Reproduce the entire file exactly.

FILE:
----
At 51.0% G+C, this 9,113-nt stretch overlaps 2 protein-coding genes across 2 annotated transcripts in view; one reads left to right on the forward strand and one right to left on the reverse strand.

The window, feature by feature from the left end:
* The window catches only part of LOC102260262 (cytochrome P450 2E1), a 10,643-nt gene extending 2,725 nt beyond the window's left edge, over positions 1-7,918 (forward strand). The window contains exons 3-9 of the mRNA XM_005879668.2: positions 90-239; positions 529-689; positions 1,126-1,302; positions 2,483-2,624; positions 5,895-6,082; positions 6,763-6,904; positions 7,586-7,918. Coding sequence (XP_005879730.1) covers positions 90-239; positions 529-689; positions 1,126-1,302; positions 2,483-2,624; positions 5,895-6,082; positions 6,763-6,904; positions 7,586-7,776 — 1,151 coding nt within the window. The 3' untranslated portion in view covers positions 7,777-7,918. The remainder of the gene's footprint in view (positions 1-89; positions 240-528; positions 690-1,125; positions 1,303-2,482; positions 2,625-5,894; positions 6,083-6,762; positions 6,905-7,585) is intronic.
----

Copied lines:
At 51.0% G+C, this 9,113-nt stretch overlaps 2 protein-coding genes across 2 annotated transcripts in view; one reads left to right on the forward strand and one right to left on the reverse strand.

The window, feature by feature from the left end:
* The window catches only part of LOC102260262 (cytochrome P450 2E1), a 10,643-nt gene extending 2,725 nt beyond the window's left edge, over positions 1-7,918 (forward strand). The window contains exons 3-9 of the mRNA XM_005879668.2: positions 90-239; positions 529-689; positions 1,126-1,302; positions 2,483-2,624; positions 5,895-6,082; positions 6,763-6,904; positions 7,586-7,918. Coding sequence (XP_005879730.1) covers positions 90-239; positions 529-689; positions 1,126-1,302; positions 2,483-2,624; positions 5,895-6,082; positions 6,763-6,904; positions 7,586-7,776 — 1,151 coding nt within the window. The 3' untranslated portion in view covers positions 7,777-7,918. The remainder of the gene's footprint in view (positions 1-89; positions 240-528; positions 690-1,125; positions 1,303-2,482; positions 2,625-5,894; positions 6,083-6,762; positions 6,905-7,585) is intronic.